A 41-year-old male patient presented to the dental practice for the dental treatment of important loss of both enamel and dentin on vestibular face in anterior upper incisors, especially in teeth 11 and 21. The clinical aspect was characterized by the complete absence of the enamel and dentin tissue also affected, on the entire facial surfaces. The teeth had been previously treated using direct resin composite restorations in their cervical areas, but the actual aesthetic aspect was completely unsatisfactory for the patient right then because the abrasive-erosive lesions continued to involve the entire facial face. The anamnesis revealed the excessive brushing with hard toothbrushes and the daily intake of carbonated beverages.

In this article, we present the treatment using direct composite veneers for restoration of tooth 11 (Figure 1).

Figure 1. Abrasive-erosive lesions in anterior upper incisors with previous old restorations
Figure 1. Abrasive-erosive lesions in anterior upper incisors with previous old restorations

The massive loss of hard dental tissues led us to the decision of restoring using composite veneers. We chose the direct laminate resin composites technique, which is easily achieved in dental office, provides good results with minimal time consuming and financial costs for the patient.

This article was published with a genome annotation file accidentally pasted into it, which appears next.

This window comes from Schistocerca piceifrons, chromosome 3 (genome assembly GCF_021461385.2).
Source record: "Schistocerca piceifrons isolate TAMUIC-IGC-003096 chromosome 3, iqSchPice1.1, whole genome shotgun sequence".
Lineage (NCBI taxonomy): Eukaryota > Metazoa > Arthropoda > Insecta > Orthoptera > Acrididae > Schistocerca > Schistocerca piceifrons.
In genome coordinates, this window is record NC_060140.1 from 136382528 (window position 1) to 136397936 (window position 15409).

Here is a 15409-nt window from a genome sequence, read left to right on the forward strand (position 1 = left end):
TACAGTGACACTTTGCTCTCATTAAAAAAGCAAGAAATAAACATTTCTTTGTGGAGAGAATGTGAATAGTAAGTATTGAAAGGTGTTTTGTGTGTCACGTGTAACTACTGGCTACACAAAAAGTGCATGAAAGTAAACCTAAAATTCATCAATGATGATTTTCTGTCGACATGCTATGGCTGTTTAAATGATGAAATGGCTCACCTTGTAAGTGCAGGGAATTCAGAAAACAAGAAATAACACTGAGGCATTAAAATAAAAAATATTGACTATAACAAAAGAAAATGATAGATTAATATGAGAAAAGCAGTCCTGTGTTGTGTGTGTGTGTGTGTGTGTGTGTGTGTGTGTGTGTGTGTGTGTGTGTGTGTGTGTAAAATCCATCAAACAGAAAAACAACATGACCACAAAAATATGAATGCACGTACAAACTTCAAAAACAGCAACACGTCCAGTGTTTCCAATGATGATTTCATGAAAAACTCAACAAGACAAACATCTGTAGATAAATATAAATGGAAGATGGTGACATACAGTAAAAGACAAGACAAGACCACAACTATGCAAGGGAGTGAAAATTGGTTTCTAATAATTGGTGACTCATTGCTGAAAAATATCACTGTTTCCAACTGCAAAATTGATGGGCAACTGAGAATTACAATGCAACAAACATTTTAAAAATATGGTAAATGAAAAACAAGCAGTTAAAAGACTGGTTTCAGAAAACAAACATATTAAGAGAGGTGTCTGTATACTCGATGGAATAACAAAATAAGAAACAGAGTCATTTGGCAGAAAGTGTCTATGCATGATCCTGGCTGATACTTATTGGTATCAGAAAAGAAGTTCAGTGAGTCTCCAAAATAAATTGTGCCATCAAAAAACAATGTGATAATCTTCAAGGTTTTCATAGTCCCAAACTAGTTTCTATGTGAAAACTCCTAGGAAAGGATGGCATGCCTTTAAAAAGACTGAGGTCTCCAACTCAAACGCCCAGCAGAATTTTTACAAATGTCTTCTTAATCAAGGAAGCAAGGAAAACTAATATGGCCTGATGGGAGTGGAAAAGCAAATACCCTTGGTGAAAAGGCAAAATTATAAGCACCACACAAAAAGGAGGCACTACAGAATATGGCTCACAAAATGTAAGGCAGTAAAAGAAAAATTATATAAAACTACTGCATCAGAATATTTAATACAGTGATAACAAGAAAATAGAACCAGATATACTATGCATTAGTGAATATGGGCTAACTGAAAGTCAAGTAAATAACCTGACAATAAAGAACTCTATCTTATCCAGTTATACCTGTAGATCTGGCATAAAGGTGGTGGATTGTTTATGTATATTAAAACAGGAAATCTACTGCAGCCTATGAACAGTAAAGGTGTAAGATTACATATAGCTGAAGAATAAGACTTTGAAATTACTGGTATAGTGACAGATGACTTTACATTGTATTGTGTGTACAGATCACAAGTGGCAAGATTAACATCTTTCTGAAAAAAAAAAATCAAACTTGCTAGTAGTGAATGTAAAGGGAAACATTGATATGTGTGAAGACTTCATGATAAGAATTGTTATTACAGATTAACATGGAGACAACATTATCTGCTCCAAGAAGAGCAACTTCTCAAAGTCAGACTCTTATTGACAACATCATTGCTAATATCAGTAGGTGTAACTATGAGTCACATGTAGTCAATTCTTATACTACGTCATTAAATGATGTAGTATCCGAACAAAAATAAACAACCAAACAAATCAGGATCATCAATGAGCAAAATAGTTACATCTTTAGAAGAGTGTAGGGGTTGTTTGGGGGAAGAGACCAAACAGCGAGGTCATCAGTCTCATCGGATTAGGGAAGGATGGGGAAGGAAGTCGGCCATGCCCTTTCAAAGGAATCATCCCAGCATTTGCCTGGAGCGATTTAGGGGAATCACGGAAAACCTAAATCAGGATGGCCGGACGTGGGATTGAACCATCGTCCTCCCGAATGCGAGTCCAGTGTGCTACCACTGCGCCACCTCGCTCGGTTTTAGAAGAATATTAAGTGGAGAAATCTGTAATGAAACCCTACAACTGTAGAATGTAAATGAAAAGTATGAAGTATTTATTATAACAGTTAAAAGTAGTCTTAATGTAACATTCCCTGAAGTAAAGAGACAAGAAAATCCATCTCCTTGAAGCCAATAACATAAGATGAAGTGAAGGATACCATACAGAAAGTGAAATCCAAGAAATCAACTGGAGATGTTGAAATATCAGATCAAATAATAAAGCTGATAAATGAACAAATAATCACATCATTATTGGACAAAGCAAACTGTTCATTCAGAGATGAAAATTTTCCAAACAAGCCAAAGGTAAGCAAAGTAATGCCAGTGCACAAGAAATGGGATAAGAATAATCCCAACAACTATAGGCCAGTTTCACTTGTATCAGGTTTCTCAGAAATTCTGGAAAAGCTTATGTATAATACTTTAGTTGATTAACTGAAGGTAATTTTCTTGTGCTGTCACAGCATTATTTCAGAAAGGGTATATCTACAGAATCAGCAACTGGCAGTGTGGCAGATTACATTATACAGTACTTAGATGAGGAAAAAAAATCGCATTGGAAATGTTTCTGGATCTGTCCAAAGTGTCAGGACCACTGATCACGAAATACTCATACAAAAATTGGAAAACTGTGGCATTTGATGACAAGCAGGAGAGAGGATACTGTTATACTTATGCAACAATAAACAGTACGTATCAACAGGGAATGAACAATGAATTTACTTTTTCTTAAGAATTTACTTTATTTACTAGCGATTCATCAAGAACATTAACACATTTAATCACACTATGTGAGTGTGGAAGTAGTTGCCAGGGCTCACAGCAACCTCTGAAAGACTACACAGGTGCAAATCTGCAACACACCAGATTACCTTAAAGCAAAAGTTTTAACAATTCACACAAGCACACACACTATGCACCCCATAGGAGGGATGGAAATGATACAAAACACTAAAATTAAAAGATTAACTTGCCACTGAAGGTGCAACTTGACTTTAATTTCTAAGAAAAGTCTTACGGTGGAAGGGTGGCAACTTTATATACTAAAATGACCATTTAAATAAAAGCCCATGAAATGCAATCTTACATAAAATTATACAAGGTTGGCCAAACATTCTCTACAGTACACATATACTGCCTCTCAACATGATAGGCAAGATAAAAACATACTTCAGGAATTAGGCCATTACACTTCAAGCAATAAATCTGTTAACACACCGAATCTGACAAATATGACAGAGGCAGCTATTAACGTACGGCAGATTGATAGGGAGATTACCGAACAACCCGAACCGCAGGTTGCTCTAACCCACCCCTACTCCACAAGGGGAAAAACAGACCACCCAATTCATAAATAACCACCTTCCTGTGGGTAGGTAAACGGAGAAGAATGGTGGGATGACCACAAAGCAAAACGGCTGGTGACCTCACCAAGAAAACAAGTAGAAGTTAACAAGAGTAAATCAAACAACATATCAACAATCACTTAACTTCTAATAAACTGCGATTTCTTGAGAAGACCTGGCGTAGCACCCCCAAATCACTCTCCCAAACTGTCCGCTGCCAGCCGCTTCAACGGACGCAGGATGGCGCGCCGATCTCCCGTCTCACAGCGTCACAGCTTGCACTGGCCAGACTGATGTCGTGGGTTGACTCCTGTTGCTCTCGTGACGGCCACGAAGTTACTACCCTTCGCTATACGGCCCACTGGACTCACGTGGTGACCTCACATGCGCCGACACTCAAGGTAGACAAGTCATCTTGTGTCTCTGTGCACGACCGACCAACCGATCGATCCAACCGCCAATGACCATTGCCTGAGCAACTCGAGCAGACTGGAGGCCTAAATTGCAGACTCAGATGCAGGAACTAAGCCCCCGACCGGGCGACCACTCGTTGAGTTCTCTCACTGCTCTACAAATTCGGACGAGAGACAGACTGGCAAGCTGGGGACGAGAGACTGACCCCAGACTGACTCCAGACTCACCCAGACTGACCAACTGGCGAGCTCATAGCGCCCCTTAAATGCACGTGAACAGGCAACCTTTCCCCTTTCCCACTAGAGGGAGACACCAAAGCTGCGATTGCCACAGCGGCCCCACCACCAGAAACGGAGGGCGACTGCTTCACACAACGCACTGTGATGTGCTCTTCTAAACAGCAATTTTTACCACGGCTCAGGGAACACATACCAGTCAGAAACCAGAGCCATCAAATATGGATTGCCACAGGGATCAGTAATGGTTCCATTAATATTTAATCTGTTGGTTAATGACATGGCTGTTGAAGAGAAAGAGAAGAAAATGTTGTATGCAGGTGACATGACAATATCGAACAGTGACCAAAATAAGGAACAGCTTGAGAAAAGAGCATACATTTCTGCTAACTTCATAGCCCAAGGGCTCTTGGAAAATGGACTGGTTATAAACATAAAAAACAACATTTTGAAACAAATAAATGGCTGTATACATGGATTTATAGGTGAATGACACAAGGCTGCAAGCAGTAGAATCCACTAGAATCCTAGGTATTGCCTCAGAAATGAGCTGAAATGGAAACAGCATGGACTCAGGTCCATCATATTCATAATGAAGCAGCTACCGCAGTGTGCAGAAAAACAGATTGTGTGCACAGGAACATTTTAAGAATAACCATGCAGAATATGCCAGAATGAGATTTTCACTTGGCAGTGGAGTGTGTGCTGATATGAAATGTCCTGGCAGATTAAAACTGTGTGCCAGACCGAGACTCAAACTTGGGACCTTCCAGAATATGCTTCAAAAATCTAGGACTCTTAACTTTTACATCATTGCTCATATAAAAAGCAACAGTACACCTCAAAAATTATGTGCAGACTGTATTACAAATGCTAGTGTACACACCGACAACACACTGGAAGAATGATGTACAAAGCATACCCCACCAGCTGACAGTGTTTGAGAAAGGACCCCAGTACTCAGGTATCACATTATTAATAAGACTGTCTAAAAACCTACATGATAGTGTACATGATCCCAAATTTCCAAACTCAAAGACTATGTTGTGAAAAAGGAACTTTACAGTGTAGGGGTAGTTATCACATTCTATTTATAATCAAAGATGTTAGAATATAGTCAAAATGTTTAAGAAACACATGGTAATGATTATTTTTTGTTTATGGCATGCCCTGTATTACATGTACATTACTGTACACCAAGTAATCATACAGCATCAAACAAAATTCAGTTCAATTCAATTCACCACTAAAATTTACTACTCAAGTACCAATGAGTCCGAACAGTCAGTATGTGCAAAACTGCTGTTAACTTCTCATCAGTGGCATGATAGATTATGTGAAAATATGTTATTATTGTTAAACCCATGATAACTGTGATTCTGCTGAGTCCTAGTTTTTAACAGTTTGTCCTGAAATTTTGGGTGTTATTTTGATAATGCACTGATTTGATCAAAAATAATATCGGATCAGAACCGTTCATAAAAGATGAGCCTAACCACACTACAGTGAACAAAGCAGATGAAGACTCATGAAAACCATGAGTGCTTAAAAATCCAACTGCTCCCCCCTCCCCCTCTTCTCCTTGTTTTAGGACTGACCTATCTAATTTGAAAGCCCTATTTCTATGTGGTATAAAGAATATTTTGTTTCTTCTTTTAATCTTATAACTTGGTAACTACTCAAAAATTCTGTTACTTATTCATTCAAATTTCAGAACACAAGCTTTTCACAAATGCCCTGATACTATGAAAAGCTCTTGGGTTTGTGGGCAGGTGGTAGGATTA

In order to perform the treatment, we started with professional brushing for removing the dental plaque. Also, we indentified on the Vita scale the proper color shades of resin composites which will be used in restoring the natural aesthetically aspect of the tooth. The old incorrect restoration present in the cervical area has been removed and the specific preparation for the direct composite veneer has been done. The entirely facial face of tooth 11 was prepared to offer a thickness of 0.8 mm for the resin composite material. The cervical border of the veneer preparation is juxtagingival for a better result, both in terms of aesthetic, but also to provide good adhesion to dental tissues for composites. The mesial and distal contact points were preserved (Figure 2).

Figure 2. Vestibular preparation for direct composite veneer in tooth 11
Figure 2. Vestibular preparation for direct composite veneer in tooth 11

For direct composite veneer we use Charisma Diamond® (Kulzer), which was recently launched on dental material market. It presents nano-hybrid filler system and improved physical and chemical properties, so the result is a more natural-looking restoration and a longer life span. The adhesion step: we applied 37% phosphoric acid (ScotchbondTM Universal Etchant 3M), both on enamel (30 seconds) and dentin (15 seconds), and we rinsed with water and dried. The adhesive we used was GlumaR Bond Universal® (Kultzer), applied on the entire surface of prepa­ration and light-cured (Figures 3 and 4).

Figure 3. Application of 37% phosphoric acid in total etch technique in tooth 11
Figure 3. Application of 37% phosphoric acid in total etch technique in tooth 11
Figure 4. Bonding agent applied on the preparation in tooth 11
Figure 4. Bonding agent applied on the preparation in tooth 11